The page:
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Yann Martel and his allegorical menagerie

April 25, 2010 |  6:15 pm


At the Festival of Books on Sunday, Michael Silverblatt launched his discussion with Yann Martel by addressing the elephant in the room: “Beatrice and Virgil,” his third book, received an enormous bandwidth of critical response, some ecstatic and some expressing, in Silverblatt’s parlance, a feeling of “Grrrrrrr.”

Martel first defended why he choose the genre of allegory —  along with two stuffed animals with the names Beatrice and Virgil — to represent the Holocaust. “The moral of a fable is eternal,” he said, while “the moral of a story is temporary to a story.” He also argued that we shouldn’t assume that reality-based fiction is the best way to transmit information about reality.

Even though “Beatrice and Virgil” isn’t set in the 1940s or Germany, Martel did a great deal of research about the era and World War II. He briefly discussed such notable Holocaust titles as Elie Wiesel’s “Night,” Primo Levi’s “If This Is a Man” and Art Spiegelman's “Maus I: A Survivor’s Tale,” a graphic novel that uses animals to describe the Holocaust. Although Martel disliked the Hitler-era movie “Inglourious Basterds,” citing a longstanding dislike for director Quentin Tarantino, he admired the way that the movie rewrote that period of history.

Silverblatt also asked Martel why he returned to animals to drive his novels. Martel admitted that the banal answer was perhaps the correct one: Animals work for him as a storytelling device. More specifically, he found that he couldn’t enter the world of the Holocaust as a Jew or as someone of Eastern European descent, so animals allowed him a way in.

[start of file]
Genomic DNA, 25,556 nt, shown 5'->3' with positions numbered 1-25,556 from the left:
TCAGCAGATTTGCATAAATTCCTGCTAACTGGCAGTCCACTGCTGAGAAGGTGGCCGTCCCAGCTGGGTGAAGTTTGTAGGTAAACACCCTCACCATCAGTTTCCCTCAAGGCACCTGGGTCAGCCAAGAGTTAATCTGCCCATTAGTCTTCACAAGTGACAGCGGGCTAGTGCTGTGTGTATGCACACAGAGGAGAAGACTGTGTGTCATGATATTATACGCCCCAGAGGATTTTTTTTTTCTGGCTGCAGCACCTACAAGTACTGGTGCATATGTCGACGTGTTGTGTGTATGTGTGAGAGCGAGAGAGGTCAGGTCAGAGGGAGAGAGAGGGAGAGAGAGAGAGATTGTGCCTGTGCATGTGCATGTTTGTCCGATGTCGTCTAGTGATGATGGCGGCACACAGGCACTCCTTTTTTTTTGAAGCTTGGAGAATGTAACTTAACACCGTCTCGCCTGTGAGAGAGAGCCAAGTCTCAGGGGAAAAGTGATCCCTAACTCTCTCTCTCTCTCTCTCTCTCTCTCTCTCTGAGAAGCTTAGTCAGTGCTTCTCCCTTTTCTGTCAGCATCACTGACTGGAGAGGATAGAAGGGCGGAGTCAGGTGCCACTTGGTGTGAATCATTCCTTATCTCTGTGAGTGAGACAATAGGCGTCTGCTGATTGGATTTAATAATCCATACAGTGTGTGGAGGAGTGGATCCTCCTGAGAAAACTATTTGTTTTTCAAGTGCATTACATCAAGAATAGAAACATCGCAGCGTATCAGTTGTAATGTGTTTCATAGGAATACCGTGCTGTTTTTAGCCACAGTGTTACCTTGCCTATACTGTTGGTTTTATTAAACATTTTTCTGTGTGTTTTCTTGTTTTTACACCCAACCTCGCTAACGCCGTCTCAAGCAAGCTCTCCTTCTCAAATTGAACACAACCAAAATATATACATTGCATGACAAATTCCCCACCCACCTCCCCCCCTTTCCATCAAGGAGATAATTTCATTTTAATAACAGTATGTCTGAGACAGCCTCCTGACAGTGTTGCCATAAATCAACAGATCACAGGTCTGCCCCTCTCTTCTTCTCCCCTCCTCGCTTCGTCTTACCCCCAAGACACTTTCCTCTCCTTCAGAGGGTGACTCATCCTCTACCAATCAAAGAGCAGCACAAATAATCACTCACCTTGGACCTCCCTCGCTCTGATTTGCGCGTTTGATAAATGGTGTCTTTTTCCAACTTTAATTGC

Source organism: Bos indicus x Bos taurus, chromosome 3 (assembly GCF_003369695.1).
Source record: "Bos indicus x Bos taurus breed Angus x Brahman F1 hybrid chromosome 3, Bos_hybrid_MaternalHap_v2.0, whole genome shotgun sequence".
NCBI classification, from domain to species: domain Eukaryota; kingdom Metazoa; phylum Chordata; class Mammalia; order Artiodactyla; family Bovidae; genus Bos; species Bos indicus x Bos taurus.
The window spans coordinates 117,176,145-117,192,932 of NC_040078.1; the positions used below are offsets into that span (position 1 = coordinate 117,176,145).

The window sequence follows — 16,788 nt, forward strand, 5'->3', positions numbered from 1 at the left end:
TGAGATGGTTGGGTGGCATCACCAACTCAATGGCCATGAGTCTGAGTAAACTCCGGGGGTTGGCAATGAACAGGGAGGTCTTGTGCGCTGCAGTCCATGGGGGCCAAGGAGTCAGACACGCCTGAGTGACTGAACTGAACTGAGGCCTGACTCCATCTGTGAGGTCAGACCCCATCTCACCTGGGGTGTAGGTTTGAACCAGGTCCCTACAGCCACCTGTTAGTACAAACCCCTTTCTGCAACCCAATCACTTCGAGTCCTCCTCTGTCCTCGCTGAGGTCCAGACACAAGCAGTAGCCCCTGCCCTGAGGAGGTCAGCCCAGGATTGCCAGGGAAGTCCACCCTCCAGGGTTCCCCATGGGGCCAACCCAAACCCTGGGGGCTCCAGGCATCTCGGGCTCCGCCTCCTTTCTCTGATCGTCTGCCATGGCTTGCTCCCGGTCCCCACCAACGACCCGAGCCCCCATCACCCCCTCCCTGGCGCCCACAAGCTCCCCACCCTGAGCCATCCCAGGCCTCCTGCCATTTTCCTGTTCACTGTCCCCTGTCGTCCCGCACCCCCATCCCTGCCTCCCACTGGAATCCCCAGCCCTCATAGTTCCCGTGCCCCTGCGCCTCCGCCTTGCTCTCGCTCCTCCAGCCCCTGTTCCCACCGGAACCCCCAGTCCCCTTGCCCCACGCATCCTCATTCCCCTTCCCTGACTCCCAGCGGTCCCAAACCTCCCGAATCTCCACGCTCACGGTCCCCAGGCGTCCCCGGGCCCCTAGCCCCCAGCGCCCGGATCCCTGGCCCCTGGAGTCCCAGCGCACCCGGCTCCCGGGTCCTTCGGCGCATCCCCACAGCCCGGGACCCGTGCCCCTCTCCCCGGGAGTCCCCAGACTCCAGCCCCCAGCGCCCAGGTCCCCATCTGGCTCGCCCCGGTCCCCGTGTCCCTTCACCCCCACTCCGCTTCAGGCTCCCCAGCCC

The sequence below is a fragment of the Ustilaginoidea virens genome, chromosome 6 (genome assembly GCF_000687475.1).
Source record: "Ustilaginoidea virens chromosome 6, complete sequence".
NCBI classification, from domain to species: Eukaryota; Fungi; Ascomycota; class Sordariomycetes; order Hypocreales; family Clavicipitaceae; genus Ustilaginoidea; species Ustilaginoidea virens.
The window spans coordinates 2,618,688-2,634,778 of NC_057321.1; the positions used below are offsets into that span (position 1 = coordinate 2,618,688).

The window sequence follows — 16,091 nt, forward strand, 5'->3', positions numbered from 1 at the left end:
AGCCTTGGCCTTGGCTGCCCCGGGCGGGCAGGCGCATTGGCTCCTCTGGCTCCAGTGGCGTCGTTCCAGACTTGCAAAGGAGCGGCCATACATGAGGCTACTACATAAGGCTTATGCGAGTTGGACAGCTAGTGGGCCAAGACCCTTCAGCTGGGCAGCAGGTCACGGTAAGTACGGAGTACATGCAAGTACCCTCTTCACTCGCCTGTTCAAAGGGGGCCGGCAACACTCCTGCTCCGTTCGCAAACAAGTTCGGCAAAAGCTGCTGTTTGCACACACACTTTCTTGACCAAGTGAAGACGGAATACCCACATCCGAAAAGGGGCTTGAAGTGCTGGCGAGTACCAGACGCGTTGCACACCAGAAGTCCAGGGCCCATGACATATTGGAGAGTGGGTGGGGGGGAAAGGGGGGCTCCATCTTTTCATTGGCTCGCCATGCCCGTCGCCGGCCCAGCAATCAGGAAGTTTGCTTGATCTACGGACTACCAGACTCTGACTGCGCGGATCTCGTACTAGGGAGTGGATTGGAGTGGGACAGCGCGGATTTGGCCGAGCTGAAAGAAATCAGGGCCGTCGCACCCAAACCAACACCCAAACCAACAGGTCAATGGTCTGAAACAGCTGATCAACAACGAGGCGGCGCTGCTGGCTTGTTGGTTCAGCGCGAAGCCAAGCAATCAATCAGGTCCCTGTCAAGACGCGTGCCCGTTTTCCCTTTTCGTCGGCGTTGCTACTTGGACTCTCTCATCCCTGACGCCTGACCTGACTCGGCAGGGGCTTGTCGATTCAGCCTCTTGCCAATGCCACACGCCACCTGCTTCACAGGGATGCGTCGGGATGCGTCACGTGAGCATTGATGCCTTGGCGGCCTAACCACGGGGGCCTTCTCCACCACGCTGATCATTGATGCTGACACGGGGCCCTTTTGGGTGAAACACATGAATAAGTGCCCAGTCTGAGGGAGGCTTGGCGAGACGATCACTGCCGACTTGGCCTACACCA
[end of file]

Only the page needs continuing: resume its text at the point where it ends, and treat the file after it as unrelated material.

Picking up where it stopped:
Martel also took some time to rebut criticisms of his work. Although he’s written two novels that involve  animals ("The Life of Pi" and "Self"), he regards it as such a fertile field that one could mine it indefinitely. “To say that I have three novels about animals is like saying I have three novels set in England,” he said. Though most readers expect animals to appear prominently only in children’s literature, Martel said, he doesn’t find anything very childlike about, say, his use of a tiger as a character.

Martel acknowledged that the animals in "Life of Pi" created a number of interpretations, some more fantastical than others. In Switzerland, Martel said, a woman approached him with an original theory: “She said that Pi fed the tiger, trained the tiger, cleaned up after the tiger, and afterwards, the tiger left without saying goodbye. Then she asked whether my book was a metaphor for marriage.”

As far as his next project, Martel would  say only that it’s about the role of the teacher in society. “Though I fear being typecast,” he added, “the next novel also features animals.”

—John Matthew Fox

Photo: Michael Silverblatt, left, and Yann Martel. Credit: John Matthew Fox